When I was first this track I did a double take; wasn’t this quirky, upbeat pop number from Nottingham was released two years ago? It turns out I was right – after releasing ‘Glockenspiel Songs’ with an indie and performing on E4 teen drama Skins, Dog is Dead signed to Atlantic Records and after a few more singles, are releasing what is arguably their signature number – and what a number it is, although if Dog is Dead achieve the popularity destined for them, their choral chant “We are a mess, we are failures and we love it” might no longer ring so true! Jump on board saxophone-heavy summery indie pop fans and I promise you won’t regret it.
Alberta Cross are what happens when you put a Swedish man and an English man (ahem, don’t wait for the punchline, this is a ‘serious review’) together and plonk them in Brooklyn, New York. The results aren’t actually an extreme as one would expect or hope. Magnolia is a soaring light rock song, complete with a Northern nineties soul type orchestra singing about the ‘morning sun’. The press release describes the track as a ‘melodic sprawl’, but I don’t actually think it’s that heavy on melody. There’s some fun to be had with the big drums and, of course, there’s the novelty of the nice choir too – but that only adds to the MOR derivative feel of the whole piece. It’s competent, but not worthy of the stadium status the production style yearns for.
In ‘Skeletons’, Alexander Wolfe is singing about a girl. With references to bones (multiple) and amphetamines, plus the fact that Wolfe insists ‘she’s always on my mind’, it’s a rather sad affair, accompanied with a morosely, delicate acoustic guitar and piano. Although it’s a beautiful, contemplative composition, the enigmatic lyrics (available underneath the You Tube video I watched) make my imagination run wild with questions; is she dead? Is she the girl from Ed Sheeran’s the A-Team? Is she actually alive but shunned by the big bad Wolfe? I’m not sure, but I think after a few listens, the song and the mystery might just stay with me.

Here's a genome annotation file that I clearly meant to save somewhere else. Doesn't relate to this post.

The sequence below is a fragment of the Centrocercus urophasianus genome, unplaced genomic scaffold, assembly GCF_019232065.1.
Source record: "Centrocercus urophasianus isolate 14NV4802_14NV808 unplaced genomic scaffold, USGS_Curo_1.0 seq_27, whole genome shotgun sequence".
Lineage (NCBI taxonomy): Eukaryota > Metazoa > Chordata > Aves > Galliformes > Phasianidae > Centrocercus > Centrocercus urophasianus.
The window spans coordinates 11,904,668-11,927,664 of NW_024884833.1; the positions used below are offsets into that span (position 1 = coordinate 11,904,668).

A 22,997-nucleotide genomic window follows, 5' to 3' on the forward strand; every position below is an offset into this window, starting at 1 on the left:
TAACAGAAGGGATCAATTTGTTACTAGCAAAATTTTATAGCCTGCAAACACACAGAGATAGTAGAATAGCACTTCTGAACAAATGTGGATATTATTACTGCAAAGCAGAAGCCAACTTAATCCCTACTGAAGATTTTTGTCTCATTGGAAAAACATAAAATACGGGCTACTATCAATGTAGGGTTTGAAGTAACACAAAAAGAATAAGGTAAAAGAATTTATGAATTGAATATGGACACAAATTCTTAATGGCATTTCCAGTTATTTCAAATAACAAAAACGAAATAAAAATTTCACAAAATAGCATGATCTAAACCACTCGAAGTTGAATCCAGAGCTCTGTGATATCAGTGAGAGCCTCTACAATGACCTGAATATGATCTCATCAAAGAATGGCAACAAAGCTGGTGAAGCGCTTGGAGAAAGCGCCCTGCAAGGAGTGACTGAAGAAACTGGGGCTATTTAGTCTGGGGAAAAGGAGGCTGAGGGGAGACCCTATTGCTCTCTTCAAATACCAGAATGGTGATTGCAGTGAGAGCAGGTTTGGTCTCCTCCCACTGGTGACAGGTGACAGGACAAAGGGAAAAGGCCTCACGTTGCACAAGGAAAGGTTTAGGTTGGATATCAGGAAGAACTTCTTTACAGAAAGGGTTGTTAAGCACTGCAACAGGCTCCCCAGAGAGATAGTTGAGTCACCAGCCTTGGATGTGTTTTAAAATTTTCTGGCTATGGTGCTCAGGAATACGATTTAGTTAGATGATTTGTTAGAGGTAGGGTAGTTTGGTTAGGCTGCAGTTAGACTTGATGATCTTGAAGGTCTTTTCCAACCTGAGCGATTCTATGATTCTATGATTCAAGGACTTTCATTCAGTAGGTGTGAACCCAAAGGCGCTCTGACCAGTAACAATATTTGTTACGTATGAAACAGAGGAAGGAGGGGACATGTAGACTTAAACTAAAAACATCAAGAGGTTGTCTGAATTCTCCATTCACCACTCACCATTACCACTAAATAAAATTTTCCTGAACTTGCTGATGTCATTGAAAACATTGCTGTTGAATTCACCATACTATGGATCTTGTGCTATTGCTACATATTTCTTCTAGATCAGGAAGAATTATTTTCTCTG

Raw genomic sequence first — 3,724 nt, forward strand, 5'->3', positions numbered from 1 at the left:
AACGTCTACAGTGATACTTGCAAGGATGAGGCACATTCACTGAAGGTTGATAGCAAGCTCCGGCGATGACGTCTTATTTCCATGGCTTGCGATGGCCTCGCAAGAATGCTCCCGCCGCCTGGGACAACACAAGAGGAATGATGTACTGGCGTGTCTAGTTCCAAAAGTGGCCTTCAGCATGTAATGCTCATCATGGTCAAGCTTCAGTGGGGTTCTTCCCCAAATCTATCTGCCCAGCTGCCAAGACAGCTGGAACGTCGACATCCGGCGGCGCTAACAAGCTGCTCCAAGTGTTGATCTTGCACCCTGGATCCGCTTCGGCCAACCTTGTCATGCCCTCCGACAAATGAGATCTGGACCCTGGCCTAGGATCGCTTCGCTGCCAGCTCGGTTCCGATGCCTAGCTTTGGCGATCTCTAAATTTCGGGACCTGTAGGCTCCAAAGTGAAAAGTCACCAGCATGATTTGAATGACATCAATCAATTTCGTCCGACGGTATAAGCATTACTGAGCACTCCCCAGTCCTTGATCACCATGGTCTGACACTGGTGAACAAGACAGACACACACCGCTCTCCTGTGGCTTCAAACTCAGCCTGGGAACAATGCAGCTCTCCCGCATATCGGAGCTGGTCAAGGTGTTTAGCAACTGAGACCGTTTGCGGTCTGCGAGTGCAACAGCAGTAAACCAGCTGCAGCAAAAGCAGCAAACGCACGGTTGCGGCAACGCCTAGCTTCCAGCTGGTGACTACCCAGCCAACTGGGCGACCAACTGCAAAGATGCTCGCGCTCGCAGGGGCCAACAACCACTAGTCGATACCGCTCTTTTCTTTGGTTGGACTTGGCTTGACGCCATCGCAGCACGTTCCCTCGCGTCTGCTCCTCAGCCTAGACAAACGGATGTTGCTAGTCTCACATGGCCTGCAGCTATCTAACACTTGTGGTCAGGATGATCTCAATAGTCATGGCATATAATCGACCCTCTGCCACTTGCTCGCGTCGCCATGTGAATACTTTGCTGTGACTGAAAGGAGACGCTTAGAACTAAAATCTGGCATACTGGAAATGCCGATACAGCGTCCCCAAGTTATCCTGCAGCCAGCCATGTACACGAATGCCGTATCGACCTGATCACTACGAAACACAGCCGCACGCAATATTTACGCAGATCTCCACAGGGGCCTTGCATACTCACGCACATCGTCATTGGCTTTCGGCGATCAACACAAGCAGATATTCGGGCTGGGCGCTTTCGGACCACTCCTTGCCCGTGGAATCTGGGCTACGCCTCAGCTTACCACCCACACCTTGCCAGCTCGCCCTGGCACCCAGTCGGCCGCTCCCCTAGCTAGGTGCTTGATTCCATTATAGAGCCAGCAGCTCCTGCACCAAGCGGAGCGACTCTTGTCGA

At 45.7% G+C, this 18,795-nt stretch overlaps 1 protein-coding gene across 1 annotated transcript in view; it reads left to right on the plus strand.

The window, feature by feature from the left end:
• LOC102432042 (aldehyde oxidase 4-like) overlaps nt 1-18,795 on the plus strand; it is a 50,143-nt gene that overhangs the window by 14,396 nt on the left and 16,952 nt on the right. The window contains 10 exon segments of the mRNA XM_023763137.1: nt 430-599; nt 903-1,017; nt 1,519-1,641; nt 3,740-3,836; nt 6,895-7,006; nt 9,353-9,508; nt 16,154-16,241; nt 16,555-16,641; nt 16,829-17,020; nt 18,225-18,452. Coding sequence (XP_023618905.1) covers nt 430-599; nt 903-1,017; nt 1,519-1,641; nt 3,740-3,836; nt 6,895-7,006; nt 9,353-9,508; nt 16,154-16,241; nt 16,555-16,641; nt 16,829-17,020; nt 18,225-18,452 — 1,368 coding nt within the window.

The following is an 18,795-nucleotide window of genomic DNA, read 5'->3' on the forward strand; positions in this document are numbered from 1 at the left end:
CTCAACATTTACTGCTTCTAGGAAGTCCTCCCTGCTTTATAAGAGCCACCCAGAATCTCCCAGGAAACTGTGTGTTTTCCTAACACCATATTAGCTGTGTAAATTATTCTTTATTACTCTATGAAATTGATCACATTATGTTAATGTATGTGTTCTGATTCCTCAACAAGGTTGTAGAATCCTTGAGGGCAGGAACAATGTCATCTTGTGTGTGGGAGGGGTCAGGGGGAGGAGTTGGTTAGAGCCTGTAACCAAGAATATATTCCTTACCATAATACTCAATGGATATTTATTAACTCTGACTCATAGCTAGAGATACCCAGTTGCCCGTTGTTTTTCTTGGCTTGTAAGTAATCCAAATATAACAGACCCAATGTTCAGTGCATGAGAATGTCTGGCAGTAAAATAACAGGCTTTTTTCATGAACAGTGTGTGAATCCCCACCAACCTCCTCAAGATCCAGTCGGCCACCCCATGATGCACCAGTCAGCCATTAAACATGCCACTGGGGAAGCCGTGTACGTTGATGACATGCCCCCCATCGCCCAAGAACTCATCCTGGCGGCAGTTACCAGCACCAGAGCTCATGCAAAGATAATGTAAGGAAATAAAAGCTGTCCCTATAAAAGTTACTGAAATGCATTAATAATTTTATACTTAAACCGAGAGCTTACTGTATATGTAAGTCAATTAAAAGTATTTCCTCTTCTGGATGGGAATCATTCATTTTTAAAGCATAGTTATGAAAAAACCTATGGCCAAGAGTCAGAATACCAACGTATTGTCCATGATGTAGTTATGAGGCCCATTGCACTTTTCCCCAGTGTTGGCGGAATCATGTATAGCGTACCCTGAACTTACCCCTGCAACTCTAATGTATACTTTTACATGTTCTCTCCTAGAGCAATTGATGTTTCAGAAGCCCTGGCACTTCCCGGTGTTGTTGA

In the first few bars of Best Friend, I thought ‘Best Coast’. Then the chorus effect laden vocals and reverb heavy tambourines came in and I thought ‘Best Coast! Dum Dum Girls! Warpaint! All mixed into one like a bright-yet-indescribably-bleak mash-up!’ This is the stuff of uber cool girlbands who once played their guitars on US dramas such as the OC (I miss you, OC) and Buffy. Luckily I like girl bands and I like bleak, so this song would sit happily on my iPod – although at five minutes, the pace plods somewhat and I’m pretty sure that Miyaki ‘won’t let me down’ after the first three.
James Canty leads this intense, acoustic riot of shrieking strings and lo-fi vocals. Rather than escape the ‘rat race’, it seems that Canty rather enjoys the pressures of bustling city life; ‘Hand to the hammer ’til you bend or break, but oh my God, I can hardly wait’. The vicious cello makes the whole affair sound like an instrumentalist going postal at a barn dance – which is by no means a bad thing! Canty enjoys getting dark and dirty with the best of them and I’d quite like to join him…
Recorded mere months ago DIY-style in a shed, Church School is basics at its best – simple, multi-layered acoustic fare with lovely good-natured lyrics (“With a head full of bravado and a belly full of marmite”), twee references to Belle & Sebastian and endearing boy/girl harmonies. One for people who love Broadcast 2000 and those who still haven’t forgiven Jay Jay Pistolet abandoning his own twee acoustic ditties to front The Vaccines.
Words: Frankie Ward